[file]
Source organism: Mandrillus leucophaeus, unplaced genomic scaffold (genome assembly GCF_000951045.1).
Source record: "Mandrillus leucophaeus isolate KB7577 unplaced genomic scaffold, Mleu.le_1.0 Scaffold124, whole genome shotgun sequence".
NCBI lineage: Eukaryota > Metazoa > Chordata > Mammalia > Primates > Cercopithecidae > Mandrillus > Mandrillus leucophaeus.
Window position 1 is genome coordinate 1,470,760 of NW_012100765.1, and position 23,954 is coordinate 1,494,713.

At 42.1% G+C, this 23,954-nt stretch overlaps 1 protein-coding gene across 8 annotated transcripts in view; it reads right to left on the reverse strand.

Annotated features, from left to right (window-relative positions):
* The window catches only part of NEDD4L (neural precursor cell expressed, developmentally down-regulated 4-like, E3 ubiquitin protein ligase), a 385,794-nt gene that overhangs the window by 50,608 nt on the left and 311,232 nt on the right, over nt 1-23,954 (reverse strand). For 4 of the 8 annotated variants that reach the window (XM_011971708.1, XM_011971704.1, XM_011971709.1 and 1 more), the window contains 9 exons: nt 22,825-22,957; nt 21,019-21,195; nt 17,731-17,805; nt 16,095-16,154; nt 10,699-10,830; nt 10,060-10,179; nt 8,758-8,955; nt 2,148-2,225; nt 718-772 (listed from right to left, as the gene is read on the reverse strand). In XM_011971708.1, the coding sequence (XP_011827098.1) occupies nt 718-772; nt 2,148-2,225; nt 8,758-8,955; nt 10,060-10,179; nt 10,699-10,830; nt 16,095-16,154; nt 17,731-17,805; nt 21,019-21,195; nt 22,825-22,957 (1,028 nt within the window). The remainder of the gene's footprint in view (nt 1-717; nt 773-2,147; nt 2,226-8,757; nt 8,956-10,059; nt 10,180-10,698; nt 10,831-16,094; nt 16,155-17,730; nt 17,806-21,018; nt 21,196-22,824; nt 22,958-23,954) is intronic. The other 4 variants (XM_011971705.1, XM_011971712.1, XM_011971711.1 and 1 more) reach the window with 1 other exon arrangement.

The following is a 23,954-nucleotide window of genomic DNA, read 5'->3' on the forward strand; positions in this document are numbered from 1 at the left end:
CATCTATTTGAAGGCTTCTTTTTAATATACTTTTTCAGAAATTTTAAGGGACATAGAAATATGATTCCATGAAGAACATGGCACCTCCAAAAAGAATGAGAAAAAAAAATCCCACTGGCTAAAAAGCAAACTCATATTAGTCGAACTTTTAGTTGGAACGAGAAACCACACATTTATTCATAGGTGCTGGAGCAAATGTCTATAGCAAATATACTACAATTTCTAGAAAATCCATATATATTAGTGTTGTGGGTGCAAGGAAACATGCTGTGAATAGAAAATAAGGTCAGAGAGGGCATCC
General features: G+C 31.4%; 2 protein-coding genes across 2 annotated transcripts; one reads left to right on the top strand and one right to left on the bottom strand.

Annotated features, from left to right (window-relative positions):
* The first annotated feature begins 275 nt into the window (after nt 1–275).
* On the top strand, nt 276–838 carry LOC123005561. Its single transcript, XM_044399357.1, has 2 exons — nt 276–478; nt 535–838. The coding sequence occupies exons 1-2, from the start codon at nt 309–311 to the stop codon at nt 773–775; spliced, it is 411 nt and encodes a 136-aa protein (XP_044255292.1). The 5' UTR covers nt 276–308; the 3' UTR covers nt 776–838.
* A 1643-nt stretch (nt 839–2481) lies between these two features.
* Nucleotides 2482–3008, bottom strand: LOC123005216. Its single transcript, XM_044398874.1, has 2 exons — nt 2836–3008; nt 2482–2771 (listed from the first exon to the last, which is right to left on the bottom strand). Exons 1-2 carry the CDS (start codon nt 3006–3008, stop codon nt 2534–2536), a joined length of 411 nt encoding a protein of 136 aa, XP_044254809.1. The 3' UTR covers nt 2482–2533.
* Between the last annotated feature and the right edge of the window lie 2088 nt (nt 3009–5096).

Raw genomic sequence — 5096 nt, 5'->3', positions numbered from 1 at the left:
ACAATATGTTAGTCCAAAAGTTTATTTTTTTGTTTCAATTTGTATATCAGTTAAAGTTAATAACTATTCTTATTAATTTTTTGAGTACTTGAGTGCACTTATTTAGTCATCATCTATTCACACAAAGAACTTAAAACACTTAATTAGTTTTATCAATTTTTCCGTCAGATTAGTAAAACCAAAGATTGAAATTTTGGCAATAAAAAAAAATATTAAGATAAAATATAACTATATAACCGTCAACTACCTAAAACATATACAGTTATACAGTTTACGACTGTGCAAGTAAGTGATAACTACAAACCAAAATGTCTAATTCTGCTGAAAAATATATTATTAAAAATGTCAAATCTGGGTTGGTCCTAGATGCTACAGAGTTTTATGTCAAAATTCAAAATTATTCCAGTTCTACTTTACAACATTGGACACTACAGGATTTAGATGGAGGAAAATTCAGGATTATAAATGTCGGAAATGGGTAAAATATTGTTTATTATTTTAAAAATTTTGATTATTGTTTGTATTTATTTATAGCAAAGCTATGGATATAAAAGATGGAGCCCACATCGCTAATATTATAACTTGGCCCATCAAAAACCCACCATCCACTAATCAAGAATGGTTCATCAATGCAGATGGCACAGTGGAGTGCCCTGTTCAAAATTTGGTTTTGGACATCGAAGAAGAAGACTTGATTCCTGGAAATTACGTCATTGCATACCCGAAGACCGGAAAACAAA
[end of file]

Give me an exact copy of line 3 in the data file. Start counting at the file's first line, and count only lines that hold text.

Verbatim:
NCBI lineage: Eukaryota > Metazoa > Chordata > Mammalia > Primates > Cercopithecidae > Mandrillus > Mandrillus leucophaeus.